Some piano teachers whose students are artistically playing literature, such as one of the Bach Minuets in G, Schumann The Happy Farmer and Beethoven Ecossaise in G Major, may next assign the students Clementi sonatinas such as Sonatina in C Major, Op.
Be-Bop Biscotti is hand-crafted and gourmet, as well as artistically designed.
And during the late '60s, as America and the world endured round after round of profound social, cultural, and political turbulence, the Beatles changed with the times, making music that was more artistically daring.
Low-volume luxury makers can get away with artistically sculpted panels because they often produce only a few thousand units of a given vehicle and charge prodigious sums for each one, so they can afford to coddle their stamping dies with lots of expensive hand polishing.
Montreal-based experimental animator Steven Woloshen is, like his West Coast contemporary Richard Reeves, keeping alive the artistically vital and often cinematically thrilling non-representational animation style established in Canada by Norman McLaren.
A colorful frieze of artistically photographed gears also traverses the walls of the plant's QC lab.
Creating differentiated art curricula to accommodate artistically talented student individual needs may enhance student performance and program outcomes.
"It was a growth experience for me, not artistically, but I got a chance to see how much hard work it is going on tour." DADDY, CAN I HAVE A RECORDING CONTRACT?: Solange's father is the manager of Destiny's Child, and the dance gig was a chance for her parents to gauge how well Solange could handle the demands of show biz.
The book is artistically written, with references to old African-American spirituals, when appropriate, to help shed light on a topic.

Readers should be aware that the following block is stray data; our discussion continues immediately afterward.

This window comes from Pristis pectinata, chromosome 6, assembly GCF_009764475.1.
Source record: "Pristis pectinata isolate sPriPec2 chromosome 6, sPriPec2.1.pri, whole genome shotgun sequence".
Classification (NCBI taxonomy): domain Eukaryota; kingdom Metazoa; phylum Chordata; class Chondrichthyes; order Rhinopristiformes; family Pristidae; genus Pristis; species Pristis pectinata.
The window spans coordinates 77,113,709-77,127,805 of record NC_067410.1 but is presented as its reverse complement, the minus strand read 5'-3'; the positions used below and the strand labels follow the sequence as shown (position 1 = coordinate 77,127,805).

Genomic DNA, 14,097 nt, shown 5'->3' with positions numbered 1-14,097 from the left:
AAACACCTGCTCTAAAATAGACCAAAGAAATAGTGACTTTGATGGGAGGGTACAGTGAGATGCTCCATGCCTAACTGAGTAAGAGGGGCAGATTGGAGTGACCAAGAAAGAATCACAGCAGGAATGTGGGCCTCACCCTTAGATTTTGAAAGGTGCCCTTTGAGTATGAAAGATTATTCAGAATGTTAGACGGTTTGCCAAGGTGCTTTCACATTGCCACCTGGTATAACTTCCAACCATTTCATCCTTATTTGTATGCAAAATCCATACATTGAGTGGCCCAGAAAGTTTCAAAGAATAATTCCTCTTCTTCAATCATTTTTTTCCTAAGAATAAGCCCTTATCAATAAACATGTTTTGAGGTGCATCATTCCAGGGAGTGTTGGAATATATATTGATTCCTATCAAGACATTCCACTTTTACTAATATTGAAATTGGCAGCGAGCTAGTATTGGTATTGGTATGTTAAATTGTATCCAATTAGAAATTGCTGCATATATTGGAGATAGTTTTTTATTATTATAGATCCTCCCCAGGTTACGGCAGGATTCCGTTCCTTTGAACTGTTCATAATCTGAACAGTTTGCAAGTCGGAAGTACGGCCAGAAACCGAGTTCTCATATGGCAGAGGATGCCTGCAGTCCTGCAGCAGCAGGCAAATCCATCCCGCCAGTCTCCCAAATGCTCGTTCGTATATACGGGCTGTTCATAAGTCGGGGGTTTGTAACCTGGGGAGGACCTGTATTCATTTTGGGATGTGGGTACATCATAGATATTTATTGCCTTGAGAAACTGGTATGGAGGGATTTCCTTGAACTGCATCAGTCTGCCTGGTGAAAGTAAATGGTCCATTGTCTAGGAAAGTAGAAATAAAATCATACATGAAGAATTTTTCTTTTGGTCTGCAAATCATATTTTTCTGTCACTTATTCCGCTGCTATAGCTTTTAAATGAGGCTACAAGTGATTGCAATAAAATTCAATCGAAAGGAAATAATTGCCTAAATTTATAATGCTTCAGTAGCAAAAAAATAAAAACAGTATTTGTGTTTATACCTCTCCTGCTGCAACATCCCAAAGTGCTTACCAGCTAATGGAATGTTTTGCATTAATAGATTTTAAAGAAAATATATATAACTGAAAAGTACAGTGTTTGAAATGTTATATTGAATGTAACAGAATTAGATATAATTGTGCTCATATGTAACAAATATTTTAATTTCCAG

`When I was an art student, artists couldn't even think of experimenting artistically.' The irony was that this period of artistic repression followed the flowering of the Russian avant-garde at the beginning of the 20th century.
A large part of this book is devoted to formal descriptions of artistically hybrid objects, whose purported significance is all too often based on assertion.
Brooks Bouson employs psychological and psychoanalytic theories of trauma and shame to understand how Toni Morrison's novels stage scenes of racial violence and shaming in order to "aestheticize--and thus to gain narrative mastery over and artistically repair--the racial shame and trauma she describes." The above sentence may seem somewhat circular in its logic (theories of shame and trauma are employed to understand shame and trauma), and this is one problem with the book.
In an early '60s essay in The Nation included in Now Dig This, he contends that "it is not possible for a book to compete, aesthetically, psychologically, or in any other way, with a film." But film is inherently collaborative, artistically and especially financially, and Southern had bad instincts when it came to picking projects and partners that would pay off.